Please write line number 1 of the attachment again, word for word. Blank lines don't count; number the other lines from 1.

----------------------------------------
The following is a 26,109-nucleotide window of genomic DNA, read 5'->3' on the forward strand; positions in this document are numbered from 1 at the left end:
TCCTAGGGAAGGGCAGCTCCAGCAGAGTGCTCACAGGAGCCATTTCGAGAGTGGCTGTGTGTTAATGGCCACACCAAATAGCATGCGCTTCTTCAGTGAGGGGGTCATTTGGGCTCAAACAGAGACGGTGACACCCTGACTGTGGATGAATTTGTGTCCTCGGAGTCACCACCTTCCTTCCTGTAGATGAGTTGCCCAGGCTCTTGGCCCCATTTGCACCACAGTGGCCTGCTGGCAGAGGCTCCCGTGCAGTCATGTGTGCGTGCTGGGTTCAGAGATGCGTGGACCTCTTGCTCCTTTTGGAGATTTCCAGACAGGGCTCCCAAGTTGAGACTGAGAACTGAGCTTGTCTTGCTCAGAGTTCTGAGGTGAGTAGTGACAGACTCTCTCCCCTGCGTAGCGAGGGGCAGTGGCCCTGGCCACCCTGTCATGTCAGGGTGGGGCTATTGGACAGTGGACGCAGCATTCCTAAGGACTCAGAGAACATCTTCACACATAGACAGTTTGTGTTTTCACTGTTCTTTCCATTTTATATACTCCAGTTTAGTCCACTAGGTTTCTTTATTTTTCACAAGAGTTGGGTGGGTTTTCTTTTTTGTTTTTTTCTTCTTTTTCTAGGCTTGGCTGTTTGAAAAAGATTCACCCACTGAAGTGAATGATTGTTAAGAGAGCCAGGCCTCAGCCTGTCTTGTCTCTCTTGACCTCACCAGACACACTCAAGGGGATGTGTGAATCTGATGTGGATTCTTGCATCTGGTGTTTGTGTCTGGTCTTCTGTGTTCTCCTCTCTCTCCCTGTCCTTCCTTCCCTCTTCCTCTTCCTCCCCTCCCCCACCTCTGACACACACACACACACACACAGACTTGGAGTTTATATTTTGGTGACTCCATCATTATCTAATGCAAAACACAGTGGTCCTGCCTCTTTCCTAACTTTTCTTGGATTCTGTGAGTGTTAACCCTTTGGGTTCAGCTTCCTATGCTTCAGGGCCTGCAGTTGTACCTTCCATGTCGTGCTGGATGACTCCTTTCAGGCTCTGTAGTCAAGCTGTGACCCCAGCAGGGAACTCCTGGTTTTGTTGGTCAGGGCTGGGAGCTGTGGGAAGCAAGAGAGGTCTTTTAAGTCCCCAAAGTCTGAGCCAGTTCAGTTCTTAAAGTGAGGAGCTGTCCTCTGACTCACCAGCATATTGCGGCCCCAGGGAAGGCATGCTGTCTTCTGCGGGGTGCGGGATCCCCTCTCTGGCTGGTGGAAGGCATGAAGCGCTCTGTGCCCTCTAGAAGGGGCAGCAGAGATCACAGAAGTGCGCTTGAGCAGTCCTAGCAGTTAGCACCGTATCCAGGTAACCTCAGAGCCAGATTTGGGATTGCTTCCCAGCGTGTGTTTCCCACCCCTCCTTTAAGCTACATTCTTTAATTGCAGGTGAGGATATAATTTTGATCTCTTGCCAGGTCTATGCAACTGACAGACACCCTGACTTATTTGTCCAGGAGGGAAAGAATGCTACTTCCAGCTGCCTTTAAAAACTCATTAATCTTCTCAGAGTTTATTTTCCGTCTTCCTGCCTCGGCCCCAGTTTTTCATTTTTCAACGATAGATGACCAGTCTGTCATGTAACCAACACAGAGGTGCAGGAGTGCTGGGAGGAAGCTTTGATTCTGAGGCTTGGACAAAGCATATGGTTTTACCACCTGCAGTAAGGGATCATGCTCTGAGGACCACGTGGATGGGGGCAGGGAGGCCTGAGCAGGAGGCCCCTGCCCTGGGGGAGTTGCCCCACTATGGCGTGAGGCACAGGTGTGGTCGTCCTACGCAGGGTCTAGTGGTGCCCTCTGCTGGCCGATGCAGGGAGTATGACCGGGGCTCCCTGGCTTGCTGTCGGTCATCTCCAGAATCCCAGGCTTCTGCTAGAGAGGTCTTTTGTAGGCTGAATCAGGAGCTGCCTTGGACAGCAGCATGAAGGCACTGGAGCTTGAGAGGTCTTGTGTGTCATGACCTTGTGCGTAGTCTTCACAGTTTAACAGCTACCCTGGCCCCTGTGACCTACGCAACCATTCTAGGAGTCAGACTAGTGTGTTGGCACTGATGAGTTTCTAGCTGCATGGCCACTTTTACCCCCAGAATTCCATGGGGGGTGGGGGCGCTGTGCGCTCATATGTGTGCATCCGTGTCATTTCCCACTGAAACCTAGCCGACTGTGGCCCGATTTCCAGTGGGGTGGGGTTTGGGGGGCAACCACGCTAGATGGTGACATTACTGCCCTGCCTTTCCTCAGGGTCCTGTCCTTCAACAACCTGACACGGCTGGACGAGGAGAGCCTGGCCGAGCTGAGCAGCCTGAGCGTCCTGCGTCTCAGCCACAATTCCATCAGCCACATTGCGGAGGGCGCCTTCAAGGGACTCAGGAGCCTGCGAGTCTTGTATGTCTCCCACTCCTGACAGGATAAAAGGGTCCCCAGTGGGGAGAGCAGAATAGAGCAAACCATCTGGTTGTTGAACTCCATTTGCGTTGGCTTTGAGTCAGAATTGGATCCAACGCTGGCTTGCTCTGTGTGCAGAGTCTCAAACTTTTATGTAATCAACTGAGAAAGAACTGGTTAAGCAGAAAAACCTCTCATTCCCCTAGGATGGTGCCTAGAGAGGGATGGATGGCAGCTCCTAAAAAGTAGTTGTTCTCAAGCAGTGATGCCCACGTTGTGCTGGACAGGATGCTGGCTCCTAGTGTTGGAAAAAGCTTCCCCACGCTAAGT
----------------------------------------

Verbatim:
The following is a 26,109-nucleotide window of genomic DNA, read 5'->3' on the forward strand; positions in this document are numbered from 1 at the left end: